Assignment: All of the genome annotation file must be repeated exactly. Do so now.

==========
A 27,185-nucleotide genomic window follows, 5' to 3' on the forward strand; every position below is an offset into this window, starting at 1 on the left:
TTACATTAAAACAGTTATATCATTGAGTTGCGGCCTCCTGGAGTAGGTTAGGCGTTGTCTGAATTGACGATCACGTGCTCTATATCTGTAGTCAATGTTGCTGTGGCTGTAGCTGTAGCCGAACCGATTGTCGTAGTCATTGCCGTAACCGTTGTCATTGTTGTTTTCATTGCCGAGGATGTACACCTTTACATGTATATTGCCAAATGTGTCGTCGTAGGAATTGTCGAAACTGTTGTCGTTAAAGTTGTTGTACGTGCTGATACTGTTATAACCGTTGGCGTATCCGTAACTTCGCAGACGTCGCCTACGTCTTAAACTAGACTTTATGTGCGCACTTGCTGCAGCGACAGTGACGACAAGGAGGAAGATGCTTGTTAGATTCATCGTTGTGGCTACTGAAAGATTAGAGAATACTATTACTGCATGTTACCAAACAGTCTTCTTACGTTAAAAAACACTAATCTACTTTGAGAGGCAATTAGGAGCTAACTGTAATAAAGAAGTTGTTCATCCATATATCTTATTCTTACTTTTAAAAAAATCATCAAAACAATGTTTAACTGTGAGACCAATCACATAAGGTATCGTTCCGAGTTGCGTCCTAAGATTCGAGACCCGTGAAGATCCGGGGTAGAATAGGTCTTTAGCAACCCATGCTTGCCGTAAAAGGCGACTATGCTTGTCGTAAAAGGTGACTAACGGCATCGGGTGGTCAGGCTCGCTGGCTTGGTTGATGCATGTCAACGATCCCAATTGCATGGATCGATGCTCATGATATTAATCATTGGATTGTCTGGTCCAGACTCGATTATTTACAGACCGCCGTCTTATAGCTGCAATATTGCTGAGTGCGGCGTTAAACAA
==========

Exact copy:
A 27,185-nucleotide genomic window follows, 5' to 3' on the forward strand; every position below is an offset into this window, starting at 1 on the left:
TTACATTAAAACAGTTATATCATTGAGTTGCGGCCTCCTGGAGTAGGTTAGGCGTTGTCTGAATTGACGATCACGTGCTCTATATCTGTAGTCAATGTTGCTGTGGCTGTAGCTGTAGCCGAACCGATTGTCGTAGTCATTGCCGTAACCGTTGTCATTGTTGTTTTCATTGCCGAGGATGTACACCTTTACATGTATATTGCCAAATGTGTCGTCGTAGGAATTGTCGAAACTGTTGTCGTTAAAGTTGTTGTACGTGCTGATACTGTTATAACCGTTGGCGTATCCGTAACTTCGCAGACGTCGCCTACGTCTTAAACTAGACTTTATGTGCGCACTTGCTGCAGCGACAGTGACGACAAGGAGGAAGATGCTTGTTAGATTCATCGTTGTGGCTACTGAAAGATTAGAGAATACTATTACTGCATGTTACCAAACAGTCTTCTTACGTTAAAAAACACTAATCTACTTTGAGAGGCAATTAGGAGCTAACTGTAATAAAGAAGTTGTTCATCCATATATCTTATTCTTACTTTTAAAAAAATCATCAAAACAATGTTTAACTGTGAGACCAATCACATAAGGTATCGTTCCGAGTTGCGTCCTAAGATTCGAGACCCGTGAAGATCCGGGGTAGAATAGGTCTTTAGCAACCCATGCTTGCCGTAAAAGGCGACTATGCTTGTCGTAAAAGGTGACTAACGGCATCGGGTGGTCAGGCTCGCTGGCTTGGTTGATGCATGTCAACGATCCCAATTGCATGGATCGATGCTCATGATATTAATCATTGGATTGTCTGGTCCAGACTCGATTATTTACAGACCGCCGTCTTATAGCTGCAATATTGCTGAGTGCGGCGTTAAACAA